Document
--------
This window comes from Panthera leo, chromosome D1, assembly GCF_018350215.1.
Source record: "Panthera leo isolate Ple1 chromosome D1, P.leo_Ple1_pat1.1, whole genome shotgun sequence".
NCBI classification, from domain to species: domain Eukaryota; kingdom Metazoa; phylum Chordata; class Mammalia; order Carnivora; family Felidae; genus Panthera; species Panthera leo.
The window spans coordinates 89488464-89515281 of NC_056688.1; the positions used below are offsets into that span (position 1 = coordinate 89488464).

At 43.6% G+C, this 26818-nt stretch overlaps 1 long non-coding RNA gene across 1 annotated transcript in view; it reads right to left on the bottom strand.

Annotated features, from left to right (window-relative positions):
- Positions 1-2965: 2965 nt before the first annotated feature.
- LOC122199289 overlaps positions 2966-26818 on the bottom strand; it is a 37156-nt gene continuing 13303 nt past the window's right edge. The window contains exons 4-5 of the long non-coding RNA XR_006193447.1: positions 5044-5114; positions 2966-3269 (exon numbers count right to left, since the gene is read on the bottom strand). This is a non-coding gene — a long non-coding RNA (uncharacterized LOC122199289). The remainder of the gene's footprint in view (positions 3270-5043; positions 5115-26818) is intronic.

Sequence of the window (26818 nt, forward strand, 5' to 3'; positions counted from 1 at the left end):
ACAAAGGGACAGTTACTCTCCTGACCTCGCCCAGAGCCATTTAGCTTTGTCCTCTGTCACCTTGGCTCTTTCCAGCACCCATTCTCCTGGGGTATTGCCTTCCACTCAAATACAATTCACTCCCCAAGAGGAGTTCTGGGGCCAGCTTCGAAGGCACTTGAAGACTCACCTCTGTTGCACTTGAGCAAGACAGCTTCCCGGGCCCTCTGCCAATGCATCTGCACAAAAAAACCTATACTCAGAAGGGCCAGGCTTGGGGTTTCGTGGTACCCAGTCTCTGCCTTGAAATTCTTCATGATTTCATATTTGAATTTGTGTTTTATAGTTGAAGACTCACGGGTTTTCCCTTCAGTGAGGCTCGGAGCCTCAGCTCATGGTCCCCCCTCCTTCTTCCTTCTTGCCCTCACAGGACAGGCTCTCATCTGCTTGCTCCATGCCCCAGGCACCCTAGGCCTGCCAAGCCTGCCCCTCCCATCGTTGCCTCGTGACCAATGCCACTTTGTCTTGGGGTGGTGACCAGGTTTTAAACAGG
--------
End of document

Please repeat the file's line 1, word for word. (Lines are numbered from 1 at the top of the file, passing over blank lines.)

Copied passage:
This window comes from Panthera leo, chromosome D1, assembly GCF_018350215.1.